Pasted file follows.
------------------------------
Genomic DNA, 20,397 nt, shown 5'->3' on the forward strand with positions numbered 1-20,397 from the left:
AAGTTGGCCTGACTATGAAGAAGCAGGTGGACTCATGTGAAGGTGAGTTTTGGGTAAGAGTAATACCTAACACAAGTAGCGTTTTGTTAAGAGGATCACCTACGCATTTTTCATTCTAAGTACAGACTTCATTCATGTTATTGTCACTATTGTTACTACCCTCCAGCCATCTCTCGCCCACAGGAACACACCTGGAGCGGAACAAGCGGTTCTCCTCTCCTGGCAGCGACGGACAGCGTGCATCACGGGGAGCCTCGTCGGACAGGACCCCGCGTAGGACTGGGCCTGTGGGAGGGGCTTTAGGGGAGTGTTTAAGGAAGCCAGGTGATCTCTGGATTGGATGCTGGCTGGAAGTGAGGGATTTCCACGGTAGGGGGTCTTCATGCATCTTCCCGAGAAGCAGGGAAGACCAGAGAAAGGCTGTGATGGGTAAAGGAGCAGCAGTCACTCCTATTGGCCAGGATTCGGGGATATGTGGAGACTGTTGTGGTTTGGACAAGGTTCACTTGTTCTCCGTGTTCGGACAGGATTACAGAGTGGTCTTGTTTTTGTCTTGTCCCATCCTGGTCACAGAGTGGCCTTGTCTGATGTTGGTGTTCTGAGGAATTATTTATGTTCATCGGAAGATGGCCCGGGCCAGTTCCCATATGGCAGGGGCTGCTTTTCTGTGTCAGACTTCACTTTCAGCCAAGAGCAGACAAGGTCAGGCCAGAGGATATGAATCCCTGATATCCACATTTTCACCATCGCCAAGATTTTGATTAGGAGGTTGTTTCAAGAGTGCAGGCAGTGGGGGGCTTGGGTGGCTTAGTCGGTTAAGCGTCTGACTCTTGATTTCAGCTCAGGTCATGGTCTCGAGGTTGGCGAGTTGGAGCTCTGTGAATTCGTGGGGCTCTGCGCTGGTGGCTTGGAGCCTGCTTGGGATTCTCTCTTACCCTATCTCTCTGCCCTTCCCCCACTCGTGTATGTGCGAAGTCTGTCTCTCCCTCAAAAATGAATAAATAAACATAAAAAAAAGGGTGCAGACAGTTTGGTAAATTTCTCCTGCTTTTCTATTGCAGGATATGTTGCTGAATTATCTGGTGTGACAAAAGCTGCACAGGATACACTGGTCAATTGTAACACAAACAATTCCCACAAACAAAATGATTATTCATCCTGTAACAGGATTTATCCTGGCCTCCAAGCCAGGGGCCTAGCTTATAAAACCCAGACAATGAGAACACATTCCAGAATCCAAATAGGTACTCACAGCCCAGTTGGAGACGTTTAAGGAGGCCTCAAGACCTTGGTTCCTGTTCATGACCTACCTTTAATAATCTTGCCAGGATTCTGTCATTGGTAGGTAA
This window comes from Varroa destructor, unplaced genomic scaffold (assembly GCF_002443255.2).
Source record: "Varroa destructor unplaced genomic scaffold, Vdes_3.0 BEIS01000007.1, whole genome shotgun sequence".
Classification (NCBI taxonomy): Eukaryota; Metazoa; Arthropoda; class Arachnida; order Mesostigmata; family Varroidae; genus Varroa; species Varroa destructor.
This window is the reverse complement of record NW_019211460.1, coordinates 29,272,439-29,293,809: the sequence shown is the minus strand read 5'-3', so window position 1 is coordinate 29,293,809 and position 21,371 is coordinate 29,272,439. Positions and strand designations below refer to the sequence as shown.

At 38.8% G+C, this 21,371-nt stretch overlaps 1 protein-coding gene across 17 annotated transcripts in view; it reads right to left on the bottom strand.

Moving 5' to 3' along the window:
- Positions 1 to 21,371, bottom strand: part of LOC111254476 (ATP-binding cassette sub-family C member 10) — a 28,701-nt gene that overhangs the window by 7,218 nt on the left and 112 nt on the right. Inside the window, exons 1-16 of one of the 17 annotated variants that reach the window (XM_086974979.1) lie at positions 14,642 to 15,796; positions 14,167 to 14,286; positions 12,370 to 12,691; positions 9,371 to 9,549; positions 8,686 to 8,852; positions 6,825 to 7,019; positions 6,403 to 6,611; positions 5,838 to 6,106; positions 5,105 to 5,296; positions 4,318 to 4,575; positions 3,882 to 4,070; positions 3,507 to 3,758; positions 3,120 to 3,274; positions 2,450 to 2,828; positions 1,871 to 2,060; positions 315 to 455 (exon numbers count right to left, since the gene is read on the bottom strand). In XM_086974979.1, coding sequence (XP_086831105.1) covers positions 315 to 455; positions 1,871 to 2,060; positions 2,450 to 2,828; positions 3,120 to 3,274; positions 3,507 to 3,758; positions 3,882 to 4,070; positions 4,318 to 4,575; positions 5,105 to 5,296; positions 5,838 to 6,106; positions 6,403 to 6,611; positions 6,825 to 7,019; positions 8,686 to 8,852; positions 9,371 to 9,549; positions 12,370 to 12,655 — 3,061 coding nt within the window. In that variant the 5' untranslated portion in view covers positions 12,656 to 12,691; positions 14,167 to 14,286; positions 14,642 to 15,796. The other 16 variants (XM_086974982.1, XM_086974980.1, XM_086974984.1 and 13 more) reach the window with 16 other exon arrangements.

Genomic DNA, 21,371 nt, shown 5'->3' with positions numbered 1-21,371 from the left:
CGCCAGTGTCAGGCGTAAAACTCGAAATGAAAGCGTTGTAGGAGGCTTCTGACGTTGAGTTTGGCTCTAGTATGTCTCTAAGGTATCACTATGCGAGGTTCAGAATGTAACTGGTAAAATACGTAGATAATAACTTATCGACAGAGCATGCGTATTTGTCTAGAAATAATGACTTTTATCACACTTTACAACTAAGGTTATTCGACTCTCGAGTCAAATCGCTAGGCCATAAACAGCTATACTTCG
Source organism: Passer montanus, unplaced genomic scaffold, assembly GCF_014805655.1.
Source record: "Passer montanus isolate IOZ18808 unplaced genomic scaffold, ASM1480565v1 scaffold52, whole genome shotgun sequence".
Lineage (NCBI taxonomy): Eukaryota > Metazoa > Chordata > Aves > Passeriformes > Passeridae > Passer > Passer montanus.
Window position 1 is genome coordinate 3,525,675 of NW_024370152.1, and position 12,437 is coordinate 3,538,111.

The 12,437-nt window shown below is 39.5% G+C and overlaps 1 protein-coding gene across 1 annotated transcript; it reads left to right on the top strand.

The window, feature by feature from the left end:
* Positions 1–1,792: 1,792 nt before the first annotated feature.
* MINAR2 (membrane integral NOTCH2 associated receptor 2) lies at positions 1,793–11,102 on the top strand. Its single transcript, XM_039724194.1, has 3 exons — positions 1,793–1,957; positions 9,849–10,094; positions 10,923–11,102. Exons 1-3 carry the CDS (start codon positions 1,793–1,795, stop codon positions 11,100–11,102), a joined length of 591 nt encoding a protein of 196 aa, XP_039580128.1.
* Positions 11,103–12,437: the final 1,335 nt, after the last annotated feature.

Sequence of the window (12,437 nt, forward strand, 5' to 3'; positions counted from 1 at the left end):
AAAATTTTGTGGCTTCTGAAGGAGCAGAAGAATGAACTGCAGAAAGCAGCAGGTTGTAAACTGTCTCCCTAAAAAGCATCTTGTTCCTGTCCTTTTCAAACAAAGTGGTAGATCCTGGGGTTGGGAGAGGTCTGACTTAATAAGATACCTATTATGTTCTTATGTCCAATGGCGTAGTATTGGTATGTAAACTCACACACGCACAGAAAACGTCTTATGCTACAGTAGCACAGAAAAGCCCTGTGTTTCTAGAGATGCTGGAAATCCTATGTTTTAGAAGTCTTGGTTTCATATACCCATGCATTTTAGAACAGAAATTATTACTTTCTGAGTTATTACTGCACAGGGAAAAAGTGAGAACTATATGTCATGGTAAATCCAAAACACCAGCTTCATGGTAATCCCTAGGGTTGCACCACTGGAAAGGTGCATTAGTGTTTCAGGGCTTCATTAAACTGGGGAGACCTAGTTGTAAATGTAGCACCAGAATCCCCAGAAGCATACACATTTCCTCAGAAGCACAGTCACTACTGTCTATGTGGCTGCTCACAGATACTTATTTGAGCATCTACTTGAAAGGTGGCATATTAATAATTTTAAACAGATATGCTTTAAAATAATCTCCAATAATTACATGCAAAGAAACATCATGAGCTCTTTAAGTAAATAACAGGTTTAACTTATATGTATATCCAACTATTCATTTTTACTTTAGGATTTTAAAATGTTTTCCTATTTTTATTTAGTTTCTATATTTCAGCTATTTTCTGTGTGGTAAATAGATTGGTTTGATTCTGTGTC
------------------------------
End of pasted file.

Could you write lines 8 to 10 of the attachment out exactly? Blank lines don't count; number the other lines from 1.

Moving 5' to 3' along the window:
- Positions 1 to 21,371, bottom strand: part of LOC111254476 (ATP-binding cassette sub-family C member 10) — a 28,701-nt gene that overhangs the window by 7,218 nt on the left and 112 nt on the right. Inside the window, exons 1-16 of one of the 17 annotated variants that reach the window (XM_086974979.1) lie at positions 14,642 to 15,796; positions 14,167 to 14,286; positions 12,370 to 12,691; positions 9,371 to 9,549; positions 8,686 to 8,852; positions 6,825 to 7,019; positions 6,403 to 6,611; positions 5,838 to 6,106; positions 5,105 to 5,296; positions 4,318 to 4,575; positions 3,882 to 4,070; positions 3,507 to 3,758; positions 3,120 to 3,274; positions 2,450 to 2,828; positions 1,871 to 2,060; positions 315 to 455 (exon numbers count right to left, since the gene is read on the bottom strand). In XM_086974979.1, coding sequence (XP_086831105.1) covers positions 315 to 455; positions 1,871 to 2,060; positions 2,450 to 2,828; positions 3,120 to 3,274; positions 3,507 to 3,758; positions 3,882 to 4,070; positions 4,318 to 4,575; positions 5,105 to 5,296; positions 5,838 to 6,106; positions 6,403 to 6,611; positions 6,825 to 7,019; positions 8,686 to 8,852; positions 9,371 to 9,549; positions 12,370 to 12,655 — 3,061 coding nt within the window. In that variant the 5' untranslated portion in view covers positions 12,656 to 12,691; positions 14,167 to 14,286; positions 14,642 to 15,796. The other 16 variants (XM_086974982.1, XM_086974980.1, XM_086974984.1 and 13 more) reach the window with 16 other exon arrangements.

Genomic DNA, 21,371 nt, shown 5'->3' with positions numbered 1-21,371 from the left: